Alfred P. Sloan Jr. became the president of General Motors in 1923 and stepped down as its CEO in 1946. During this time, he led GM past the Ford Motor Company and on to international business triumph by virtue of his brilliant managerial practices and his insights into the new consumer economy he and GM helped to produce. Bill Gates has said that Sloan's 1964 management tome, My Years with General Motors, "is probably the best book to read if you want to read only one book about business." And if you want to read only one book about Sloan, that book should be historian David Farber's Sloan Rules.
Here, for the first time, is a study of both the difficult man and the pathbreaking executive. Sloan Rules reveals the GM genius as not only a driven manager of men, machines, money, and markets but also a passionate and not always wise participant in the great events of his day. Sloan, for example, reviled Franklin Roosevelt and the New Deal; he firmly believed that politicians, government bureaucrats, and union leaders knew next to nothing about the workings of the new consumer economy, and he did his best to stop them from intervening in the private enterprise system. He was instrumental in transforming GM from the country's largest producer of cars into the mainstay of America's "Arsenal of Democracy" during World War II; after the war, he bet GM's future on renewed American prosperity and helped lead the country into a period of economic abundance. Through his business genius, his sometimes myopic social vision, and his vast fortune, Sloan was an architect of the corporate-dominated global society we live in today.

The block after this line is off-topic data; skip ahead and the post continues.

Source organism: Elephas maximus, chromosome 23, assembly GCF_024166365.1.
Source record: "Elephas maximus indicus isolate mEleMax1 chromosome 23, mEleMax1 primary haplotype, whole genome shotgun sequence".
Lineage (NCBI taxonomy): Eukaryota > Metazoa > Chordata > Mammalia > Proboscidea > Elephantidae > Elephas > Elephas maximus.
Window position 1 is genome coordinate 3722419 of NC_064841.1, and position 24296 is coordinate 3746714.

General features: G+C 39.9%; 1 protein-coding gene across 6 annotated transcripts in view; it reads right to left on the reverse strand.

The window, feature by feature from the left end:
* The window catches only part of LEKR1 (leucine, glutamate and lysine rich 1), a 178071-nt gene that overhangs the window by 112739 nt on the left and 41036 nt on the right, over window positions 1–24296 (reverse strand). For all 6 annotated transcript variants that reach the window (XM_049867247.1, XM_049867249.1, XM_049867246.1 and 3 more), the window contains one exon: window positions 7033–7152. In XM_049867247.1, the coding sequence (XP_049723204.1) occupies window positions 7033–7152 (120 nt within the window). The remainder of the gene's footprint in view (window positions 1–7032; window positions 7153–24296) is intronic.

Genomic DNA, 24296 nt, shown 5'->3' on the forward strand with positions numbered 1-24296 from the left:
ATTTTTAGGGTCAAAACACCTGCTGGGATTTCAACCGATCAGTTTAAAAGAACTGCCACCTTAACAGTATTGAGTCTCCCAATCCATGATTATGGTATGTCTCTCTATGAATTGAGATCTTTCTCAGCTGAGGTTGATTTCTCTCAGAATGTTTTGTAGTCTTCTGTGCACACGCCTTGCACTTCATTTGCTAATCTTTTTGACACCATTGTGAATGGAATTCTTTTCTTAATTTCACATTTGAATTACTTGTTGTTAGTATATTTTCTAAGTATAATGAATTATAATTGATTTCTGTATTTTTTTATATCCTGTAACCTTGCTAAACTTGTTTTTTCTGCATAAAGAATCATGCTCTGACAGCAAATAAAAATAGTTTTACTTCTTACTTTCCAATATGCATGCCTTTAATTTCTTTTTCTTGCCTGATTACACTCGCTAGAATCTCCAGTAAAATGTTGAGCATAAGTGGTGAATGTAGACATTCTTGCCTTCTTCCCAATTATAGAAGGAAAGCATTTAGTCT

David Farber's story of America's first corporate genius is biography of the highest order, a portrait of an extraordinarily compelling and skillful man who shaped his era and ours.
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General Motors chairman Alfred P. Sloan was the ultimate organization man: he rose to the top of the auto industry after pioneers like Henry Ford built it, and then he transformed it with innovative management practices that today are studied and copied by business executives everywhere. In Sloan Rules, University of New Mexico historian David Farber describes how Sloan led his company to "economic greatness" between the 1920s and '40s, particularly by developing "a loose economic model in which highly rationalized corporate productivity combined with relentless marketing creates a mass consumer society that, in turn, produces the greatest good for the greatest number of people." Surprisingly little is known about Sloan's personal life--he was an intensely private man--but in this biography Farber provides a good overview of what made Sloan such an outstanding businessman. He also recounts Sloan's contentious relationship with Franklin Delano Roosevelt: "To Sloan, the New Deal was a raw deal." (At one point, the chairman even described the New Dealers as "ancient Asiatic despots.") Farber clearly wishes his subject had concerned himself more with social justice, but he also points out that Sloan's energy and creativity made it possible for a subsequent GM chairman to say, with some if not complete credibility, that what's good for GM is good for America. --John J. MillerAbout the Author:
David Farber is a professor of history at the University of New Mexico. His books include Chicago '68, also published by the University of Chicago Press.
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